Siddhartha

21 05 2007

“Wondrous indeed was my life, so he thought, wondrous detours it has taken. As I boy, I had only to do with gods and offerings. As a youth, I had only to do with asceticism, with thinking and meditation, was searching for Brahman, worshiped the eternal in the Atman. But as a young man, I followed the penitents, lived in the forest, suffered of heat and frost, learned to hunger, taught my body to become dead. Wonderfully, soon afterwards, insight came towards me in the form of the great Buddha’s teachings, I felt the knowledge of the oneness of the world circling in me like my own blood. I went and learned the art of love with Kamala, learned trading with Kamaswami, piled up money, wasted money, learned to love my stomach, learned to please my senses. I had to spend many years losing my spirit, to unlearn thinking again, to forget the oneness. Isn’t it just as if I had turned slowly and on a long detour from a man into a child, from a thinker into a childlike person? But what a path has this been! But it was right so, my heart says “Yes” to it, my eyes smile to it. I’ve had to experience despair, I’ve had to sink down to the most foolish one of all thoughts, to the thought of suicide, in order to be able to experience divine grace, to hear Om again, to be able to sleep properly and awake properly again. I had to become a fool, to find Atman in me again. I had to sin, to be able to live again. Where else might my path lead me to? It is foolish, this path, it moves in loops, perhaps it is going around in a circle. Let it go as it likes, I want to to take it.”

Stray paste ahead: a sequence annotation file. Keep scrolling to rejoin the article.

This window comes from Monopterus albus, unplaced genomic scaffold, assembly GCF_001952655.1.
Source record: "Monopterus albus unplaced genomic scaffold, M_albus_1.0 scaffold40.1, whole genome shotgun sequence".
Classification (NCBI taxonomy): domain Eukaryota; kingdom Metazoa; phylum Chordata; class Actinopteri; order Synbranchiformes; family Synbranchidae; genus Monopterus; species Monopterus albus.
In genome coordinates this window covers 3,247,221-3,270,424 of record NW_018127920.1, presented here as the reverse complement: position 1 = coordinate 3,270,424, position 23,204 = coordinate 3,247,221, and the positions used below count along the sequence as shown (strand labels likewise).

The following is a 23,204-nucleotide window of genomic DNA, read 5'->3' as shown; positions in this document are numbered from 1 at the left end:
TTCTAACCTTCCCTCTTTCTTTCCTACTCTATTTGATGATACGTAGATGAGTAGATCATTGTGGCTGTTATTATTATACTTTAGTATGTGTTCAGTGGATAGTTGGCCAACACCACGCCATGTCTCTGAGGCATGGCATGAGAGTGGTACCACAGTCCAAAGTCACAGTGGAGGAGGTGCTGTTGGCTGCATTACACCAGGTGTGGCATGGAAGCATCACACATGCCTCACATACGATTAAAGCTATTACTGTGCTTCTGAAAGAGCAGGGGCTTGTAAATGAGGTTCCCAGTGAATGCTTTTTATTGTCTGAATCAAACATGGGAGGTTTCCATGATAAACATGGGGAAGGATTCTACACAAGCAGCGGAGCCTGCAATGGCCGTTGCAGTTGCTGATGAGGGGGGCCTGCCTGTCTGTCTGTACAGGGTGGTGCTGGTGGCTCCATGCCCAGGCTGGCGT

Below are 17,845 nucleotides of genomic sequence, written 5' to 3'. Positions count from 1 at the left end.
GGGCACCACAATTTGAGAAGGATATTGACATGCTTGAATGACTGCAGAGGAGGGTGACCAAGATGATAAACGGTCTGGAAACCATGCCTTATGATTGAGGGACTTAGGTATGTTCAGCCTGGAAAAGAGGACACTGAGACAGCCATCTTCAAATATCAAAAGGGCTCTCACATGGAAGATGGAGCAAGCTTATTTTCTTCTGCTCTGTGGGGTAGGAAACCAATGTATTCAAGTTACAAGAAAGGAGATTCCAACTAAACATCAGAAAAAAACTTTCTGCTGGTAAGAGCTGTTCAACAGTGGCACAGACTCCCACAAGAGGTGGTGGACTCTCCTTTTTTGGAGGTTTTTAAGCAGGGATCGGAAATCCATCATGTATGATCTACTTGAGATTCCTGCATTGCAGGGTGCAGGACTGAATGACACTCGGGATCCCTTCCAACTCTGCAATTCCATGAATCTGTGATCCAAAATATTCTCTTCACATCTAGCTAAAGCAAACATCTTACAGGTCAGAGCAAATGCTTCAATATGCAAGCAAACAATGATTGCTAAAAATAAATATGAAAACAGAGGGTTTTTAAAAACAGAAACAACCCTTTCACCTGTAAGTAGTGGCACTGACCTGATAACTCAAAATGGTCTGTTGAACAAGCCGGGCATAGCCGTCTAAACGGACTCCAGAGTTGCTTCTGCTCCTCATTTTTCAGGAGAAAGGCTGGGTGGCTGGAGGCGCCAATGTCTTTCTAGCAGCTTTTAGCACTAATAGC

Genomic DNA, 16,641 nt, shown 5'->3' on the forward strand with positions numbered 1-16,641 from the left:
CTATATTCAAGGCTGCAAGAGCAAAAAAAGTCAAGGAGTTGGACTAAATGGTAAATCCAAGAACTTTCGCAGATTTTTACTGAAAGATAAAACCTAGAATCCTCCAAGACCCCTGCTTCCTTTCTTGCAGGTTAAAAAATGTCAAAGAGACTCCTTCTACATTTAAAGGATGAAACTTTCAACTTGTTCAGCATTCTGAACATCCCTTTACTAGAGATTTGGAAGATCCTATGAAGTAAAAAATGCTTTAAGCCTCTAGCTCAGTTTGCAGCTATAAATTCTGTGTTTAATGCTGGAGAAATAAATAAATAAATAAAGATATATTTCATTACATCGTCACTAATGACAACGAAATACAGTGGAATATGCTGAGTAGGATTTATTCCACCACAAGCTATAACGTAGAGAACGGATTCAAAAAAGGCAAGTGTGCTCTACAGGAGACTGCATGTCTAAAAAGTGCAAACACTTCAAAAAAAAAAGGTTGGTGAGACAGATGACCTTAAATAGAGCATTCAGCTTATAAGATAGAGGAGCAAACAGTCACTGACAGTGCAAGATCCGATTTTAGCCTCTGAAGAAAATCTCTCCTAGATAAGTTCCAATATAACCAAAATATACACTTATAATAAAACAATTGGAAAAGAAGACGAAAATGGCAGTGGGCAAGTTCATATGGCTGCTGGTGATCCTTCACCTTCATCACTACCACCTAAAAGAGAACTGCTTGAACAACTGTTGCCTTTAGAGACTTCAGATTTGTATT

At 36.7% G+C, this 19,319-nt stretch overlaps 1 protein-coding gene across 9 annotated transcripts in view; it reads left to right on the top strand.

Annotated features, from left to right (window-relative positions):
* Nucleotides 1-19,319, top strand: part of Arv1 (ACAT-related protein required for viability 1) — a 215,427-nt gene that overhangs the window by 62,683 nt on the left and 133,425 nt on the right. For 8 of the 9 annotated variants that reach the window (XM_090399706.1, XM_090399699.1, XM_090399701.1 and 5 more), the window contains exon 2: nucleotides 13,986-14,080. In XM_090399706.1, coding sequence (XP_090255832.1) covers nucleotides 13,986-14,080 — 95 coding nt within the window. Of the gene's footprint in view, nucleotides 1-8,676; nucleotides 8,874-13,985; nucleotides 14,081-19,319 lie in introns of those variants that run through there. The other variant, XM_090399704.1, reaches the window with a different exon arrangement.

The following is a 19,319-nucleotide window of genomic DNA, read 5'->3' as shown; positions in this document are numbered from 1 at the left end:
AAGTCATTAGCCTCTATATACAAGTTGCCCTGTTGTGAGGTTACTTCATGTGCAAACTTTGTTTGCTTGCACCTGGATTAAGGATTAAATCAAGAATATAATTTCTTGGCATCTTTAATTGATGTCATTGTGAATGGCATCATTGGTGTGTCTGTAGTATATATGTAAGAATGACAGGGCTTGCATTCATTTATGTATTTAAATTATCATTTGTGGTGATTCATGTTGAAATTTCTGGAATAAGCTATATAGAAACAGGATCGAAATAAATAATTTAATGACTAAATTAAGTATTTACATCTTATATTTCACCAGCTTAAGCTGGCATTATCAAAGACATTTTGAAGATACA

Siddhartha is an philosophical novel written by Hermann Hesse. Set in ancient India in times of Buddha, this novel delineates with the spiritual quest of the Siddhartha, a handsome Brahmin boy. This novel explores the journey of Siddhartha, his search for enlightenment, desire for self-knowledge, experiences of materialistic conquests, practice of self denial, understanding of the timeless unity and finally the discovery of enlightenment with a Buddhist perspective.

With a strong narrative and a compelling evolution of thought, Hermann Hesse explores the life’s journey of Siddhartha in all totality to offer some food for soul. One may wonder the relevance of the ‘state of being’ for the current day fast track generation, yet this book gives a joyous ride to the old age values of contemplation, wisdom of indirection, introspection, learnings from life, role play of love and the concept of Om.


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